Phillip Rowley - L.R. Dragon designed by Les Robinson

Hook:                 Daiichi 1260 or 1760 #4-#10

Thread:              Gudebrod 6/0, color to match naturals

Tail:                   Marabou, color to match naturals

Under Body:       Poly Yarn, color to compliment body

2nd Under Body: Seal's fur, color to match naturals

Body:                 Larva Lace or V-Rib, use 2 contrasting

                         colors, 1 light and 1 dark color

Wingcase:          Raffia or Swiss Straw, color to match


Legs:                 Sili Legs, colors to match naturals

Head:                Tan sheet foam, use permanent marker to

                         create eyes and mottle as necessary to

                         match natural nymphs


Fly tiers and fly fishers seem drawn to patterns with a “get up and walk” look to them.  The kind of look where you know if the fly were to fly away it would be a fantastic pattern on the water.  Certain techniques are borrowed from realistic flies that lend themselves to practical application.  Woven bodies are one style that benefits working flies.  Most prey items, especially aquatic insect nymphs and larvae vary their coloration in order to survive.  Dark dorsal and light ventral surfaces are commonplace so flies that use woven bodies duplicate this feature-almost to perfection.  Imitative woven body patterns are also a source of angler confidence and most agree that confidence improves presentation and results.  Woven body patterns add to the overall durability of the fly. 


The L.R Dragon is the brainchild of Les Robinson an innovative Okanagan fly tyer who’s foam bodied LR Boatman pattern was featured previously.  Robinson’s L.R. Dragon, which incorporates a woven body with realistic profile, has proven itself on numerous occasions, especially when sight fishing to foraging clear water trout, arguably one of the most exciting and frustrating fly fishing experiences.   The L.R. Dragon is tied with a creative combination of mass and buoyancy so it fishes upside down, hook point up, allowing the fly to be presented into inhospitable places with a minimum of fouling.  The foam head helps saucer into the marl laying in ambush until a cruising trout can be coaxed into striking by popping the fly into view.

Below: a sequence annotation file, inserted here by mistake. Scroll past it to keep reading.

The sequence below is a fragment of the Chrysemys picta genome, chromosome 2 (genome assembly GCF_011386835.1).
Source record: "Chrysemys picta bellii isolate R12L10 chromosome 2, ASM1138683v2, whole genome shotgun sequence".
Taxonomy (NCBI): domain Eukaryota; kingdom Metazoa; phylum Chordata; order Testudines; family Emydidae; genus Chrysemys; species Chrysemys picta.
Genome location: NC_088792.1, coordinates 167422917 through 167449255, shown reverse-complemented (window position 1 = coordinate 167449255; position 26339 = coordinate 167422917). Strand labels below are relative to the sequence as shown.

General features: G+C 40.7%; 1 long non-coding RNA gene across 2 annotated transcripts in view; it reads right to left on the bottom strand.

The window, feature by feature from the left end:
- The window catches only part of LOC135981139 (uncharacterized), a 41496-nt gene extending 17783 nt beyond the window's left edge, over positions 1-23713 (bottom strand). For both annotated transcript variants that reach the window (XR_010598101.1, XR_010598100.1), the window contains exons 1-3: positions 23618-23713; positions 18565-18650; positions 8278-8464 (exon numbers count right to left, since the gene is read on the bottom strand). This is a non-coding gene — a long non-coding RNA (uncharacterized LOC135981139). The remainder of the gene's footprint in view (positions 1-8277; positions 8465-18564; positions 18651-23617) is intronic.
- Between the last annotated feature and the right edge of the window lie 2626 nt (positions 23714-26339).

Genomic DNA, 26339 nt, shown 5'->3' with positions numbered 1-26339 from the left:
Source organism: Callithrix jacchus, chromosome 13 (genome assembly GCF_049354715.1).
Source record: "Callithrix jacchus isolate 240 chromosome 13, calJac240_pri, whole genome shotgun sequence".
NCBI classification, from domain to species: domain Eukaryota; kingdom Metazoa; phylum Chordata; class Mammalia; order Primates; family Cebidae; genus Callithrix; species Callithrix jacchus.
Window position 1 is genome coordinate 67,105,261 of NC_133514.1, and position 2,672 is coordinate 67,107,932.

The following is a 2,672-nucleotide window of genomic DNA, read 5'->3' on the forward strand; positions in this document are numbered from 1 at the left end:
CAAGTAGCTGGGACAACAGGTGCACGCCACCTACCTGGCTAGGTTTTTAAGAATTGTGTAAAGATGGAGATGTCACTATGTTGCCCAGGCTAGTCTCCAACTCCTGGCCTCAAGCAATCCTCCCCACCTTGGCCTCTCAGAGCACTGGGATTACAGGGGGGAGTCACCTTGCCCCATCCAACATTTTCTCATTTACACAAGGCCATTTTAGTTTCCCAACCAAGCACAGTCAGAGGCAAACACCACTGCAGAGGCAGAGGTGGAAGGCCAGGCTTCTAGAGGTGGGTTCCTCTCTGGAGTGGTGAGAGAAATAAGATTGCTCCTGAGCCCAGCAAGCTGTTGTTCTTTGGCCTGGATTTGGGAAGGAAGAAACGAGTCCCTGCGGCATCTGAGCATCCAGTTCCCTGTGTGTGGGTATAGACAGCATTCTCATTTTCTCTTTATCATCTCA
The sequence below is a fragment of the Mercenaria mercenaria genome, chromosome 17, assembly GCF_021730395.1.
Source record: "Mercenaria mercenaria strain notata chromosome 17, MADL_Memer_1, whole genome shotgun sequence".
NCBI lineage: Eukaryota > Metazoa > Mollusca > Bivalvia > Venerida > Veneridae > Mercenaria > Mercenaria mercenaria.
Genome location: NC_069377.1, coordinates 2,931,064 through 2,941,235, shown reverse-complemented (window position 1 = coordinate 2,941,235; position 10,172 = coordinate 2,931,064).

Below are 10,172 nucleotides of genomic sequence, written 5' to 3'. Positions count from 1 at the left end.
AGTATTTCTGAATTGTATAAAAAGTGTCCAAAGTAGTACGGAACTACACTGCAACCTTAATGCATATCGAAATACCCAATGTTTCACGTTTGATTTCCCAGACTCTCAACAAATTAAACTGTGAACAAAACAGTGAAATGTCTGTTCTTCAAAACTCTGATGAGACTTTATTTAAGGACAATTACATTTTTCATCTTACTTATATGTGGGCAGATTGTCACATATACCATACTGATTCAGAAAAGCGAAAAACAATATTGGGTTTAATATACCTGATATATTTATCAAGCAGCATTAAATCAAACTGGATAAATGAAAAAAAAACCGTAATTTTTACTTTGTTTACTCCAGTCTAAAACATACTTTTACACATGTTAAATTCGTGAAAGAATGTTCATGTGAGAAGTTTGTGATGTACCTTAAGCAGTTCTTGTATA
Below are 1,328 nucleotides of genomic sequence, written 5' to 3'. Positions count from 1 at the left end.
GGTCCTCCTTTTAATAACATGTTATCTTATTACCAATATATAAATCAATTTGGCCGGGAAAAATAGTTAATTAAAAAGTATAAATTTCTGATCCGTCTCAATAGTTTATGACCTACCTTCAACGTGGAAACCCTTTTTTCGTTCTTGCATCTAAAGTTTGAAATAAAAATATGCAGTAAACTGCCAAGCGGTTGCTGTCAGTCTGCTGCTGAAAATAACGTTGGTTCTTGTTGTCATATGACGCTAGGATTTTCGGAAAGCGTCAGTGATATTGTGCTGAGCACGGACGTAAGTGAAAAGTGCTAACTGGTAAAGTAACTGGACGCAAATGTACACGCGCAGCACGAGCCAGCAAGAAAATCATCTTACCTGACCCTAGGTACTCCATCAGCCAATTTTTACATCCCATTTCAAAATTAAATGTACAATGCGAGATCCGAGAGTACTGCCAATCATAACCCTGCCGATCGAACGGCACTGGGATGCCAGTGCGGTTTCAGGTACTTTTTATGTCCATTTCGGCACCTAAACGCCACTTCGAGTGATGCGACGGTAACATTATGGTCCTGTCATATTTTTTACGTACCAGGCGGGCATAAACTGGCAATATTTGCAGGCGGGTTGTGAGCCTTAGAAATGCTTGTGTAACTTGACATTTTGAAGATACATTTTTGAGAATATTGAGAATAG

North American woven fly history traces its roots back to the 1920’s when barber and wig maker Franz Pott introduced his Mite series of flies, which used woven animal hairs like Chinese Ox and Badger.  Other pioneer tiers, like Dan Bailey and George Grant soon created their own woven wonders.  Dan Bailey’s popular Moss Back Stone incorporated horse hair and George Grant went as far as penning two books, The Master Fly Weaver and Montana Trout Flies. Many woven body tiers trace their skills back to the lessons contained within these two books.  Fly tiers looking for modern day references should pick up a copy of Darrel Martin’s Fly Tying Methods and Ted Leeson and Jim Schollmeyer comprehensive Fly Tiers Benchside Reference as both of these books do an excellent job of illustrating a variety of weave patterns, tips and techniques.